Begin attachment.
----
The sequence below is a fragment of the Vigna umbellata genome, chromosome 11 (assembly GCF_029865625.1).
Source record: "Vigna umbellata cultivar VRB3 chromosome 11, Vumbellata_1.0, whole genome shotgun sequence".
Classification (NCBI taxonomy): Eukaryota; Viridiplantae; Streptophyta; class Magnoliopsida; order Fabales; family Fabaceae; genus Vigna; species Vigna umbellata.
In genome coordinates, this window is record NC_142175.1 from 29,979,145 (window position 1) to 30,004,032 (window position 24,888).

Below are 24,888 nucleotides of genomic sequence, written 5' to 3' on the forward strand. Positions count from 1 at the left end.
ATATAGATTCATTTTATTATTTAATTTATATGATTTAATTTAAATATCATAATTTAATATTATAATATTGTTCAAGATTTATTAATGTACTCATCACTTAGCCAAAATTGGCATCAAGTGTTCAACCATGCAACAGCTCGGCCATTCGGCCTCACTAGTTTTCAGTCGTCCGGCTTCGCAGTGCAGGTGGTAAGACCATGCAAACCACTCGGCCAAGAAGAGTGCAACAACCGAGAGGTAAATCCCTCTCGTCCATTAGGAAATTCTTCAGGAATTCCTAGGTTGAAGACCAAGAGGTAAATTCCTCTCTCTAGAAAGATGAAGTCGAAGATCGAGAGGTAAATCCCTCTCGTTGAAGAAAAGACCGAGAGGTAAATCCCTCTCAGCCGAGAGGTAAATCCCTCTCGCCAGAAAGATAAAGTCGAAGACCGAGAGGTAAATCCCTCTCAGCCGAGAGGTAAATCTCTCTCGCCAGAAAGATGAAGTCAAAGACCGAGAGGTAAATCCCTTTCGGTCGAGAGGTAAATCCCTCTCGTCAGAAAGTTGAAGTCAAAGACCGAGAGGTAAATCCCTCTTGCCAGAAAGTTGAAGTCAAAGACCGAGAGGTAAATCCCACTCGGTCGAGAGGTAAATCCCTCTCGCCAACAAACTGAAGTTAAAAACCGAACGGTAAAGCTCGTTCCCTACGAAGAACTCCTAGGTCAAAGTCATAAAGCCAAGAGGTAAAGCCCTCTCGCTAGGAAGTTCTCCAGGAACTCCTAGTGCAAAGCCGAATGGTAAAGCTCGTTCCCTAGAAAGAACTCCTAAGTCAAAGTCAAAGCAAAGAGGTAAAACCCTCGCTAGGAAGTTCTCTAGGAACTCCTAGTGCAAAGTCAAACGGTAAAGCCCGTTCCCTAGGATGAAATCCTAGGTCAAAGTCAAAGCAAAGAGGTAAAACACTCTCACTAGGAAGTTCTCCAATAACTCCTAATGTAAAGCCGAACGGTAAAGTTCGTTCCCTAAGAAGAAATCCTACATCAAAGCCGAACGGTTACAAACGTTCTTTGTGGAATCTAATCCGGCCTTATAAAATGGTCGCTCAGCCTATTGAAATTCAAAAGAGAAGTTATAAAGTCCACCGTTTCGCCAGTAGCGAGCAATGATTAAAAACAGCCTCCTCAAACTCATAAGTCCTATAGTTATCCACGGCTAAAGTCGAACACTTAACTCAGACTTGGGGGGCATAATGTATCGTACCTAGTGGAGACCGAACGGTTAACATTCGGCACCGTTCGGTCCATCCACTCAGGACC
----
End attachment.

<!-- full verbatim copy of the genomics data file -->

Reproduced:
The sequence below is a fragment of the Vigna umbellata genome, chromosome 11 (assembly GCF_029865625.1).
Source record: "Vigna umbellata cultivar VRB3 chromosome 11, Vumbellata_1.0, whole genome shotgun sequence".
Classification (NCBI taxonomy): Eukaryota; Viridiplantae; Streptophyta; class Magnoliopsida; order Fabales; family Fabaceae; genus Vigna; species Vigna umbellata.
In genome coordinates, this window is record NC_142175.1 from 29,979,145 (window position 1) to 30,004,032 (window position 24,888).

Below are 24,888 nucleotides of genomic sequence, written 5' to 3' on the forward strand. Positions count from 1 at the left end.
ATATAGATTCATTTTATTATTTAATTTATATGATTTAATTTAAATATCATAATTTAATATTATAATATTGTTCAAGATTTATTAATGTACTCATCACTTAGCCAAAATTGGCATCAAGTGTTCAACCATGCAACAGCTCGGCCATTCGGCCTCACTAGTTTTCAGTCGTCCGGCTTCGCAGTGCAGGTGGTAAGACCATGCAAACCACTCGGCCAAGAAGAGTGCAACAACCGAGAGGTAAATCCCTCTCGTCCATTAGGAAATTCTTCAGGAATTCCTAGGTTGAAGACCAAGAGGTAAATTCCTCTCTCTAGAAAGATGAAGTCGAAGATCGAGAGGTAAATCCCTCTCGTTGAAGAAAAGACCGAGAGGTAAATCCCTCTCAGCCGAGAGGTAAATCCCTCTCGCCAGAAAGATAAAGTCGAAGACCGAGAGGTAAATCCCTCTCAGCCGAGAGGTAAATCTCTCTCGCCAGAAAGATGAAGTCAAAGACCGAGAGGTAAATCCCTTTCGGTCGAGAGGTAAATCCCTCTCGTCAGAAAGTTGAAGTCAAAGACCGAGAGGTAAATCCCTCTTGCCAGAAAGTTGAAGTCAAAGACCGAGAGGTAAATCCCACTCGGTCGAGAGGTAAATCCCTCTCGCCAACAAACTGAAGTTAAAAACCGAACGGTAAAGCTCGTTCCCTACGAAGAACTCCTAGGTCAAAGTCATAAAGCCAAGAGGTAAAGCCCTCTCGCTAGGAAGTTCTCCAGGAACTCCTAGTGCAAAGCCGAATGGTAAAGCTCGTTCCCTAGAAAGAACTCCTAAGTCAAAGTCAAAGCAAAGAGGTAAAACCCTCGCTAGGAAGTTCTCTAGGAACTCCTAGTGCAAAGTCAAACGGTAAAGCCCGTTCCCTAGGATGAAATCCTAGGTCAAAGTCAAAGCAAAGAGGTAAAACACTCTCACTAGGAAGTTCTCCAATAACTCCTAATGTAAAGCCGAACGGTAAAGTTCGTTCCCTAAGAAGAAATCCTACATCAAAGCCGAACGGTTACAAACGTTCTTTGTGGAATCTAATCCGGCCTTATAAAATGGTCGCTCAGCCTATTGAAATTCAAAAGAGAAGTTATAAAGTCCACCGTTTCGCCAGTAGCGAGCAATGATTAAAAACAGCCTCCTCAAACTCATAAGTCCTATAGTTATCCACGGCTAAAGTCGAACACTTAACTCAGACTTGGGGGGCATAATGTATCGTACCTAGTGGAGACCGAACGGTTAACATTCGGCACCGTTCGGTCCATCCACTCAGGACC